Archive

ShareThis Page
Penguins agree to cap height of buildings | TribLIVE.com
Allegheny

Penguins agree to cap height of buildings

Tribune-Review
| Wednesday, November 5, 2014 12:01 a.m

The Penguins plan to scale back the height of buildings that would be built on the former Civic Arena property in response to residents’ fears they would obscure views of the Downtown skyline and St. Benedict The Moor Church.

Team representatives told the Pittsburgh Planning Commission on Tuesday that they would cap the height on buildings in the northwest corner of the 28-acre Hill District property and on Centre Avenue leading to the church.

Buildings in the northwest corner closest to the U.S. Steel Tower would be a maximum of 700 feet. Original plans put no limit on height. The Steel Tower, by comparison, is 841 feet tall.

Buildings along Centre Avenue would be built at a maximum height of 50 feet if they abut sidewalks and a maximum of 120 feet if they’re back from the road so travelers have a view of St. Benedict. Original plans called for a 100-foot height limit on buildings abutting sidewalks.

“We’re going to continue to work with the community on the views to make sure the views are not being as impacted as they would suggest,” said Travis Williams, the Penguins chief operating officer.

He added that buildings wouldn’t necessarily reach maximum heights outlined in the plans.

Residents have complained that towering buildings would block views of Downtown, the landmark church and adjacent Freedom Corner, the site of historic civil rights activity in the 1960s and 1970s.

They say the changes are an improvement but not an ideal solution.

“It still is blocking the view and still creating a barrier,” said Wrenna Watson, a Hill District resident and former Planning Commission chairwoman.

Williams and development consultants briefed the commission on preliminary land development plans in anticipation of a public hearing in two weeks. The commission will consider the plans for approval after hearing public comment.

The Penguins have exclusive development rights to the property and are proposing a $400 million mix of apartments, offices, hotels, entertainment venues and green space.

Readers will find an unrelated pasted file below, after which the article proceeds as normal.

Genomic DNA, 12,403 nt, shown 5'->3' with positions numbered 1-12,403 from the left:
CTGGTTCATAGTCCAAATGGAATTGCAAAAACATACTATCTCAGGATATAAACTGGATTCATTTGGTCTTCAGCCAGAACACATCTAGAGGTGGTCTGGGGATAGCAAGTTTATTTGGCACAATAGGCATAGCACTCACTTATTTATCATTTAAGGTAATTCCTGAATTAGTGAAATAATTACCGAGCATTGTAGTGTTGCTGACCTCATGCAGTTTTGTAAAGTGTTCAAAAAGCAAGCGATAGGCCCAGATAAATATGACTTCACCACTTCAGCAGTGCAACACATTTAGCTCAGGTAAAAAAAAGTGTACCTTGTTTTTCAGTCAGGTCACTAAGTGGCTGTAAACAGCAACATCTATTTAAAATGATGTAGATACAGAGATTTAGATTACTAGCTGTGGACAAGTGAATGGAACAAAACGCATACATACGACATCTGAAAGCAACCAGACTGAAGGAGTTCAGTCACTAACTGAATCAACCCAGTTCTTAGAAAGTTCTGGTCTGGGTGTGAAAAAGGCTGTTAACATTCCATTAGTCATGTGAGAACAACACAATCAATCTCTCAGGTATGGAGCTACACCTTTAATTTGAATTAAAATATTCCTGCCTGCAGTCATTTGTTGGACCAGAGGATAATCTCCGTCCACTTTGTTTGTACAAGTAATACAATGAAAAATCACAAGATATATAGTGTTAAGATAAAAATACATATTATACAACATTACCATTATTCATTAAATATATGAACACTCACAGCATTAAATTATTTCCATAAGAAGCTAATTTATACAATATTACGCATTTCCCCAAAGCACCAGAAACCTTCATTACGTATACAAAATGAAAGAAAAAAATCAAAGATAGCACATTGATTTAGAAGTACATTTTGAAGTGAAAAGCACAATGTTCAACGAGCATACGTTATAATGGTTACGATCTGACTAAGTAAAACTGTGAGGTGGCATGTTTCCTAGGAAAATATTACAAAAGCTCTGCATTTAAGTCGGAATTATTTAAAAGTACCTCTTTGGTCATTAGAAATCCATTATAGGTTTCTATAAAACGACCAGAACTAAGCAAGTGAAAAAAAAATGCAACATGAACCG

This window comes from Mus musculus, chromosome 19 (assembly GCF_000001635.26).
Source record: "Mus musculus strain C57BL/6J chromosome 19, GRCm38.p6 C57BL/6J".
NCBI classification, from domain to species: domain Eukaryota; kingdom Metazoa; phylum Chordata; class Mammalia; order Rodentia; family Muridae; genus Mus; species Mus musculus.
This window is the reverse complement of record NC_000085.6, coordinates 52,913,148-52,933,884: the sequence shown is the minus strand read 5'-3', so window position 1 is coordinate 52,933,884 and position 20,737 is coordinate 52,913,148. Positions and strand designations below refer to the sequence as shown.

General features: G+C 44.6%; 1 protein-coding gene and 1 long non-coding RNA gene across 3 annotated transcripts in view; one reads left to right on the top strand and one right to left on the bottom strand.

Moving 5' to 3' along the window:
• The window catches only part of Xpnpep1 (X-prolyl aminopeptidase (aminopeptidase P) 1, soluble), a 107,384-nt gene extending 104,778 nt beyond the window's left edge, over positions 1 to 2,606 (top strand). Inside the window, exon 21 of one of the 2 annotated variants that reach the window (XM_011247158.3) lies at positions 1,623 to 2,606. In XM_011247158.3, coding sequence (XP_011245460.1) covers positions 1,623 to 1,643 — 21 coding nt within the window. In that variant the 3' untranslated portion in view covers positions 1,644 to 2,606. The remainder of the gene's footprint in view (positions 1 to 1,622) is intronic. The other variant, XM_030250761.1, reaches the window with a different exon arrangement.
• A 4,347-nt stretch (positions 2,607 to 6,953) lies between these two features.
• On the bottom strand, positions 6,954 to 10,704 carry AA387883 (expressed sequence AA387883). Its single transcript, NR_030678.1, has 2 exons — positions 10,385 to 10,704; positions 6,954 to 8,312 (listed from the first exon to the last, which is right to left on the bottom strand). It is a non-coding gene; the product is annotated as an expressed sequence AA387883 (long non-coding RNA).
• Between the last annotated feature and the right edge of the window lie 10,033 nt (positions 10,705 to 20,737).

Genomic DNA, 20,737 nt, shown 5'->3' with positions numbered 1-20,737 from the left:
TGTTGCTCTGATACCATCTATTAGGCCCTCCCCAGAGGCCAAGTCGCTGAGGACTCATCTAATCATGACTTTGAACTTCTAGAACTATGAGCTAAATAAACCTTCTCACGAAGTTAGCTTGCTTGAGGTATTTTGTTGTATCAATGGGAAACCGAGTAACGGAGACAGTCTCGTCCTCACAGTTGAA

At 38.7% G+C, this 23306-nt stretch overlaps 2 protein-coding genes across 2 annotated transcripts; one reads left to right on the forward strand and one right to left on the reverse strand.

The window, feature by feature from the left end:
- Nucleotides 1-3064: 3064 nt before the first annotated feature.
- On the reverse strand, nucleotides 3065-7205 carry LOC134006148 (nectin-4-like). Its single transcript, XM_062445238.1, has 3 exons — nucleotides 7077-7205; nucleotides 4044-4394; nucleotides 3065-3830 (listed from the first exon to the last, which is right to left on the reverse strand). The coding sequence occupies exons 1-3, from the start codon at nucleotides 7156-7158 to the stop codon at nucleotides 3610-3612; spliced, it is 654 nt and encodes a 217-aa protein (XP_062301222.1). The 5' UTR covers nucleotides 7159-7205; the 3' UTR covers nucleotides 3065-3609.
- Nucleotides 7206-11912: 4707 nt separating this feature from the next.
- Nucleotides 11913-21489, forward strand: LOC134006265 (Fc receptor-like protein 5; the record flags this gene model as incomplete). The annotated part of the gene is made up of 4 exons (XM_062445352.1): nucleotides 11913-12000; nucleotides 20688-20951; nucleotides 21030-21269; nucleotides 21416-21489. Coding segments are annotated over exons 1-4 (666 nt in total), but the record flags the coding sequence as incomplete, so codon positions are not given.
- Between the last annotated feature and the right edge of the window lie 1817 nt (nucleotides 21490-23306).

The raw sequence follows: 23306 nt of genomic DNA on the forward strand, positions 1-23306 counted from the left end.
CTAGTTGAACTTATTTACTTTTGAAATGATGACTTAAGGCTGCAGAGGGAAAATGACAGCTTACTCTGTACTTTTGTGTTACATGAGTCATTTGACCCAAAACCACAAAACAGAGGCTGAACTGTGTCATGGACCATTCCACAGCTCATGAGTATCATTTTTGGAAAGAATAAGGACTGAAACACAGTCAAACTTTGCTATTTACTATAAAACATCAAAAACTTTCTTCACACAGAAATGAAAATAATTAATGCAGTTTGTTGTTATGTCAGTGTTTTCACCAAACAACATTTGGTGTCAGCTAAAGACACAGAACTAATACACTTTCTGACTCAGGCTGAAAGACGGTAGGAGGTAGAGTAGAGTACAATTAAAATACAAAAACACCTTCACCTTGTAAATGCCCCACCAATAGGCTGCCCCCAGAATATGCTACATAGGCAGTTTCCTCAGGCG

The city-county Sports and Exhibition Authority, which owns the property along with the Pittsburgh Urban Redevelopment Authority, has started improvements on sewage infrastructure on the site and is seeking bids to build streets.

Construction is scheduled to begin next year.

Bob Bauder is a staff writer for Trib Total Media. He can be reached at 412-765-2312 or bbauder@tribweb.com.

TribLIVE commenting policy

You are solely responsible for your comments and by using TribLive.com you agree to our Terms of Service.

We moderate comments. Our goal is to provide substantive commentary for a general readership. By screening submissions, we provide a space where readers can share intelligent and informed commentary that enhances the quality of our news and information.

While most comments will be posted if they are on-topic and not abusive, moderating decisions are subjective. We will make them as carefully and consistently as we can. Because of the volume of reader comments, we cannot review individual moderation decisions with readers.

We value thoughtful comments representing a range of views that make their point quickly and politely. We make an effort to protect discussions from repeated comments either by the same reader or different readers

We follow the same standards for taste as the daily newspaper. A few things we won't tolerate: personal attacks, obscenity, vulgarity, profanity (including expletives and letters followed by dashes), commercial promotion, impersonations, incoherence, proselytizing and SHOUTING. Don't include URLs to Web sites.

We do not edit comments. They are either approved or deleted. We reserve the right to edit a comment that is quoted or excerpted in an article. In this case, we may fix spelling and punctuation.

We welcome strong opinions and criticism of our work, but we don't want comments to become bogged down with discussions of our policies and we will moderate accordingly.

We appreciate it when readers and people quoted in articles or blog posts point out errors of fact or emphasis and will investigate all assertions. But these suggestions should be sent via e-mail. To avoid distracting other readers, we won't publish comments that suggest a correction. Instead, corrections will be made in a blog post or in an article.